Obesity & Obstructive Sleep Apnea
Obesity adds $190 billion in health costs.
Nearly 70% of Obese patients and over 90$ of Morbidly Obese patients have OSA.
How extensive is the Epidemic?
- More than 1/3 of US adults are obese (37.5%).
- Obesity is linked to over 60 chronic diseases.
- According to the CDC, obesity contributes to 2/3 of ALL heart disease.
- Over 75% of all hypertension cases are directly related to obesity.
- The additional medical spending due to obesity is double previous estimates and exceeds even those of smoking, a new study shows.
- As economists put a price tag on sky-high body mass indexes (BMIs), policymakers as well as the private sector are mobilizing to find solutions to the obesity epidemic.
- The U.S. health care reform law of 2010 allows employers to charge obese workers 30 percent to 50 percent more for health insurance if they decline to participate in a qualified wellness program.
- Obesity-related absenteeism costs employers as much as $6.4 billion a year.
- The percentage of Americans who are obese (with a BMI of 30 or higher) has tripled since 1960.
- The startling economic costs of obesity, often borne by the non-obese, could become the epidemic's second-hand smoke.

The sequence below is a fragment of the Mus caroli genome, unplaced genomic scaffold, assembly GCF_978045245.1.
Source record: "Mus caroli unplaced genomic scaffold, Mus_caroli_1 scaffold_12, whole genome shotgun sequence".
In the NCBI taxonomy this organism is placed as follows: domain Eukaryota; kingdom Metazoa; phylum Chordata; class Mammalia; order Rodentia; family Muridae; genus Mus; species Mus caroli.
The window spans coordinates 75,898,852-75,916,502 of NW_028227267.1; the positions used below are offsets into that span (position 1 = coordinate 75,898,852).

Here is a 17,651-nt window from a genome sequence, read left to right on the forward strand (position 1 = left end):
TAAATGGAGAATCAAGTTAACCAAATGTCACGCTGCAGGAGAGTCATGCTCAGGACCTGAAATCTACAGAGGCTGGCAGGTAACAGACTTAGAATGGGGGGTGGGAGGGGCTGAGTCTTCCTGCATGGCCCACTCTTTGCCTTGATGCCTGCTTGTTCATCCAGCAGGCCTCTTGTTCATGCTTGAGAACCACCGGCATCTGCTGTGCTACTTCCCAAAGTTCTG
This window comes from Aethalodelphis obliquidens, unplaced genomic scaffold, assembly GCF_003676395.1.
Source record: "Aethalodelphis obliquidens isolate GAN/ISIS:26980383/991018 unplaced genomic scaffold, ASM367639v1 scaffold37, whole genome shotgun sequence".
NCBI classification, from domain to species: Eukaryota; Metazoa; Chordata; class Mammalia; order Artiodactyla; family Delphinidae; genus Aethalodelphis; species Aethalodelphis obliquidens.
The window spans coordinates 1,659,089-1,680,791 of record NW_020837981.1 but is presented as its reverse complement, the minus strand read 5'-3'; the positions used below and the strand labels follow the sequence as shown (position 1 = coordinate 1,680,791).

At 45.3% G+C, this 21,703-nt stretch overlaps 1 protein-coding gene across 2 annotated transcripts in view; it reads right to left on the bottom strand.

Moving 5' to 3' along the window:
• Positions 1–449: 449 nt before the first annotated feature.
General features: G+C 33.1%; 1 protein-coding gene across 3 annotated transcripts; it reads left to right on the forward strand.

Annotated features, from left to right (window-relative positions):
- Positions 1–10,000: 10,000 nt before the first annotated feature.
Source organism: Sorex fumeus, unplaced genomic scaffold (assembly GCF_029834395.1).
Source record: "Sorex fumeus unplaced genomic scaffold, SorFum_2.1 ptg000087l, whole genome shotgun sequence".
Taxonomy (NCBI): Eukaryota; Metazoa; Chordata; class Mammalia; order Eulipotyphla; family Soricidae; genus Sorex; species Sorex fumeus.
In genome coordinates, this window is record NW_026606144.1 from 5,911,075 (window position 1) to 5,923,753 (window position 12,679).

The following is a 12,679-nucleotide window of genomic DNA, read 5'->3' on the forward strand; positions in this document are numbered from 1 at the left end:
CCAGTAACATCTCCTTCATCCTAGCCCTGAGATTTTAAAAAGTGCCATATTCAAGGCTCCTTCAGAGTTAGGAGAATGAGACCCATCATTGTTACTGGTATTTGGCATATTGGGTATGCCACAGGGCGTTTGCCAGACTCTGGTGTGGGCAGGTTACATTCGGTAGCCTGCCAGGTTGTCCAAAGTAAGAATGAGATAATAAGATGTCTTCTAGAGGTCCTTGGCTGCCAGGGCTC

- If trends continue, by 2030 obesity will account for 16 - 18% of US healthcare expenditures ($861B to $957B).
- They very obese lose one month of productive work per year, costing employers an average of $3,792 per very obese male worker and $3,037 per female. Total annual cost of presenteeism due to obesity: $30 billion!
- Obese men rack up an additional $1,152 a year in medical spending, especially for hospitalizations and prescription drugs.
- Obese women account for an extra $3,613 a year.
- Nationally, that comes to $190 billion a year in additional medical spending as a result of obesity, calculated Cawley, or 20.6 percent of U.S. health care expenditures.
- Smoking added about 20 percent a year to medical costs." said Mayo's James Naessens. "Obesity was similar, but morbid obesity increased those costs by 50 percent a year.
- For years researchers suspected that the higher medical costs of obesity might be offset by the possibility that the obese would die young, and thus never rack up spending for nursing homes, Alzheimer's care, and other pricey items.
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